How confident are you about your company’s prospects for revenue growth over the next 12 months and next 3 years?

We are very confident. We have a great team working hard to provide a quality service to customers. New customers come every day. They are sophisticated, they demand immediacy and flexibility. We observe the same trends in neighboring countries, albeit of course on a smaller scale.

There are complaints about the service quality of new logistic companies that include timely delivery, fraud, missing, and so on. How do you ensure better service for your clients?

You need to have strong, reliable processes and a great team to enforce them. Technology is here to take the most obvious decisions in your stead and to help you take actions in the unusual cases.

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Why do you believe Sub Saharan Africa would be a good place for the delivery of goods to other parts of the world?

One word: demographics. From a population and economic growth perspective, the future is African. From what I observe in Lagos, it is also true from a tech point of view.

How do you rate e-commerce deliveries in Sub Saharan Africa?

Let’s be honest, e-commerce is a work in progress in the region. There are some very innovative business models being tested, there are some laudable efforts to develop the e-commerce culture and infrastructure. It’s not going to happen in one day. Trust is an essential issue. I remember that in France, where I come from, we had the same issues, so to speak, in the early 2000s, to build trust in the digital economy. The Nigerian government has taken some very positive steps already to foster this trust and we can assume it will keep on being proactive to create a favorable environment for the development of e-commerce.

How much growth is left?

The growth potential is absolutely massive. Smartphones are widespread and both corporations and merchants are eager to get access to affordable on-demand services to accelerate and grow their businesses.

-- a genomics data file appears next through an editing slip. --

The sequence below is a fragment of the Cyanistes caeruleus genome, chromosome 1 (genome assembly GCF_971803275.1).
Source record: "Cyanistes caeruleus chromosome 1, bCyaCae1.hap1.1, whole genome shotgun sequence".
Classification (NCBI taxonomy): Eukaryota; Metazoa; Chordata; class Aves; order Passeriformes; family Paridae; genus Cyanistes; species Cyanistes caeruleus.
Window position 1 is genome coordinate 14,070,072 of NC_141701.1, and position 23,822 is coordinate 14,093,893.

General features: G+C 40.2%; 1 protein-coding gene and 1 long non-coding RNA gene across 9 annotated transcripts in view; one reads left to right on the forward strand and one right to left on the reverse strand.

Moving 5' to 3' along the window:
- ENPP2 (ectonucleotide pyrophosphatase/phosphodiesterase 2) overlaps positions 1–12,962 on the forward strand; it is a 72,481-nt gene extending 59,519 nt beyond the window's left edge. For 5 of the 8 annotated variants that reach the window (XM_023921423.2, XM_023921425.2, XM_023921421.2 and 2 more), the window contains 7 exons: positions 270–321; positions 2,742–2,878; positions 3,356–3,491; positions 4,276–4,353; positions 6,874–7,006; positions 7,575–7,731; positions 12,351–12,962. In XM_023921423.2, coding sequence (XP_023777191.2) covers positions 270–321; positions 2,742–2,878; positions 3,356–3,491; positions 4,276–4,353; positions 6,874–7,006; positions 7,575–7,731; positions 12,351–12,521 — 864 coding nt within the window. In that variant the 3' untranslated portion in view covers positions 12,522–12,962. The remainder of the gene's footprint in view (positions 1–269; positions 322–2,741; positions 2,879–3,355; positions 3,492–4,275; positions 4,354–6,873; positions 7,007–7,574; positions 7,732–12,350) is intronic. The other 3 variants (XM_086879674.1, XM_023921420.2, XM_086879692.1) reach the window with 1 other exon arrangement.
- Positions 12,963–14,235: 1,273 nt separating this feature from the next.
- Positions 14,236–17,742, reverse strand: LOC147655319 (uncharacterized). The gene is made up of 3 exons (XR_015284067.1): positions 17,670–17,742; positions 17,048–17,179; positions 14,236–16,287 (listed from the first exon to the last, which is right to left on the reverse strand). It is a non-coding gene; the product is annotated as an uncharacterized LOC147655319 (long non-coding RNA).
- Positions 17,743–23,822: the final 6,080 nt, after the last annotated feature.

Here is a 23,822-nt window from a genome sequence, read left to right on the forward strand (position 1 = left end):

How large an increase in deliveries do you expect to see?

We expect and observe a double-digit growth in our market segment. We also look at going to other segments of interest.

In your operation, you strive to maintain the lean management structure and agile mentality which are at the heart of your company’s culture. What advantages will that bring?

We have a short-loop decision-making process. There are very few walls in our offices, we use corporate instant messaging of course. That enables us to be reactive and to focus on customer service

What are the some greatest challenges of running a logistic business?

The greatest challenge is definitely access to financing. International investors need to understand that Nigeria is actually a welcoming place to invest in the tech industry. Some of them have already understood it and have found their interest in it. The government has, of course, a role to play in enhancing the image of Nigeria with international investors.

Tell us about your team, how many people work at KWIK now?

We are around 15, mostly in Yaba but also in Paris. The team is almost all-Nigerians. The Nigerian talent pool is amazing.

What changes will transportation and logistics companies need to make in 2019 in order to keep pace with the on-demand economy?

As mentioned, the widespread adoption of e-payment is a clear factor. So are the geolocation/mobile networks aspects. The logistics industry can also benefit from deep seamless integration with on-demand players such as Kwik.